Be informed that no matter how much you have heard about it, you can’t really go there for now. At the moment, tourists boats can pass by the Bay, but not enter. Let’s hope that the Thai Government will keep taking these extreme measures: they are in the process of studying whatever is possible to reopen Maya Bay to the public. So, if you really must go in the future, please at least behave like a responsible tourist and choose an ethical company.

worst places to visit in southeast asia pai thailand9) PAI

By Claire from Claire’s Footsteps


I’d heard stories of a mystical town nestled in scenic mountains in Thailand’s far north, a far cry from the chaos of Bangkok or the crowded beaches of Krabi. It sounded seriously idyllic. I’d also been warned that it is a bit on the touristy side – but from what I heard, the worst offenders seemed to be ‘yoga studios and acai bowls’. While both of these things are typical tourist fancies of South East Asia, generally they don’t get in the way of local life too much.


The first thing I thought when I arrived in the city was ‘this is it?’. The city centre looks… just like any other city. There aren’t aesthetically pleasing streets or rows of local businesses. It really isn’t anything special.
When I arrived at my hostel, I was immediately hounded by another backpacker selling Jungle Rave tickets for the next day. I explained that it wasn’t really my thing, and was immediately told that ‘I must be boring’. Normally, I can let comments like this slip – but unfortunately this is kind of the mantra of Pai. If you don’t want to go out and get wrecked, drink a magic mushroom milkshake (which are very illegal in Thailand), or head to a jungle rave which will be exclusively attended by Westerners, you’re considered not fun.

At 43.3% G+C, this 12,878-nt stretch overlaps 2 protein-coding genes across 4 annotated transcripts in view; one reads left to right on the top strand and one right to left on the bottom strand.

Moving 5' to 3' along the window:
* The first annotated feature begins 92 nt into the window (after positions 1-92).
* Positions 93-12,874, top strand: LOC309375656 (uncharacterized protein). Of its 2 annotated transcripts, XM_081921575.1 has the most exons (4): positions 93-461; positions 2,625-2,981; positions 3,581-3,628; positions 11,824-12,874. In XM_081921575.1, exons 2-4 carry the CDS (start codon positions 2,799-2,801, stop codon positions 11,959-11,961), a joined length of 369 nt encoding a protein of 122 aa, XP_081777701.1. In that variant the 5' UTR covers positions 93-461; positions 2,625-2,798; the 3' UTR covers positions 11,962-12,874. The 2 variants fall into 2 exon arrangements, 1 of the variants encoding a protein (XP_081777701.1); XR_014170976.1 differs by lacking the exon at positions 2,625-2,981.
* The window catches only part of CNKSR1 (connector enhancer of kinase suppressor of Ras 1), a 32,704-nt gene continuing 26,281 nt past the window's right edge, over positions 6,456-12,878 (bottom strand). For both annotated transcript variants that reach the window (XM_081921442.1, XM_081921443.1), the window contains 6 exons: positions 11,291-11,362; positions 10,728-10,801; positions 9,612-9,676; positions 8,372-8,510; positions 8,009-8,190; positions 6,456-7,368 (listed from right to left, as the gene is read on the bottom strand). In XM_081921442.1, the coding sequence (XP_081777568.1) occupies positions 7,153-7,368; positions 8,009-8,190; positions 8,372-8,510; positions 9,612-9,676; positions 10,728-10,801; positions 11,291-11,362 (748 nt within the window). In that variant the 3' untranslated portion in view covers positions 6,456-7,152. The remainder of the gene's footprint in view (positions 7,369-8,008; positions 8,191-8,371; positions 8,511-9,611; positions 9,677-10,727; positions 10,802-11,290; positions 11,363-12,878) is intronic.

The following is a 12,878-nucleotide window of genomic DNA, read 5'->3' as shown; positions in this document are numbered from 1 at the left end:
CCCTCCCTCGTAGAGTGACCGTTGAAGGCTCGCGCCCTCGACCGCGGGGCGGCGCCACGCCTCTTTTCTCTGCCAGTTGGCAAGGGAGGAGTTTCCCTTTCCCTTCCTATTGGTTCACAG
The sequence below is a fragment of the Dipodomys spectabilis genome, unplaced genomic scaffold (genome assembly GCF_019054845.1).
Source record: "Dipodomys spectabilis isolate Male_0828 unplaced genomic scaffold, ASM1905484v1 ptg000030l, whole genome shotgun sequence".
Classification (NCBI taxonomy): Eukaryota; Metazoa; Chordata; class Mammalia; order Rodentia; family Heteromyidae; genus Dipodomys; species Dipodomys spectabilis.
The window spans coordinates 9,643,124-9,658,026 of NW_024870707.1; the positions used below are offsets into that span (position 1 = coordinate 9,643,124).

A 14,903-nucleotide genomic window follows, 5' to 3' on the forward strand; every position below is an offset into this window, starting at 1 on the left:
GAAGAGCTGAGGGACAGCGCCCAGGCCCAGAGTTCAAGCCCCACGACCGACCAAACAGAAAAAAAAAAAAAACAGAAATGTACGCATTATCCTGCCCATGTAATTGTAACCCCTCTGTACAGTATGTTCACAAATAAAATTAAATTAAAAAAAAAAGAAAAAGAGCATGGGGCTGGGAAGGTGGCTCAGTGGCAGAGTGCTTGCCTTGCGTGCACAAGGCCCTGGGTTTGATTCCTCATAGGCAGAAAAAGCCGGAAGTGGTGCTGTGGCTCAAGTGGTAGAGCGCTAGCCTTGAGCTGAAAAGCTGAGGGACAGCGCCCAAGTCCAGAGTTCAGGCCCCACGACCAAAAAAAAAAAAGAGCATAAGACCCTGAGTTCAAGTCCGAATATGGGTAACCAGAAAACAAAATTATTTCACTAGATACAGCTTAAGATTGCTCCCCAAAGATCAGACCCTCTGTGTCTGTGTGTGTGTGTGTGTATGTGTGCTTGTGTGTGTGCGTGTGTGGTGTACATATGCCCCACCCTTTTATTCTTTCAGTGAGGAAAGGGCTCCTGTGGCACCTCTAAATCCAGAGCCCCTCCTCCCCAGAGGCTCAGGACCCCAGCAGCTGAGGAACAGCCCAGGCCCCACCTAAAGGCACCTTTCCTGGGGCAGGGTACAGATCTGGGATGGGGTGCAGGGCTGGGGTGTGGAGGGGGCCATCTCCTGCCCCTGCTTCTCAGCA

It’s basically not the place to go if you’re looking to NOT party. Which is kind of exactly the opposite of what I was expecting – I was imagining a scenic retreat-like place in the highlands – instead I felt like I was on spring break. Apart from people working in the hostels, restaurants and tour companies, I didn’t see a single Thai person there.


The entire town centre. I will admit that the nature around Pai is pretty – but if you’ve been to places like Thakhek in Laos, or Phong Nha in Vietnam, prepare to be underwhelmed. If you don’t mind riding a motorbike, I’d recommend renting one and spending all of your time in the countryside. But even in these spots, do be prepared to be surrounded by tourists too.

The Worst Places to Visit in Cambodia

With its recent and tragic history of genocide, Cambodia is arguably one of Southeast Asia’s best success stories: the nation has risen from its own ashes like a phoenix, business is thriving (probably way too much, thanks to a lot of nightlife for party backpackers and an awful number of mainland Chinese investors), and tourism has followed suit. Tourism can be both good and bad, but in many places in Cambodia, it’s just BAD. And this is also the country in Southeast Asia where, in the past decade, I have always felt like a walking wallet the most. There’s plenty to explore in Cambodia, for sure, but if you want to avoid over tourism and scams, you probably want to avoid these places.

worst places to visit in southeast asia angkor wat cambodia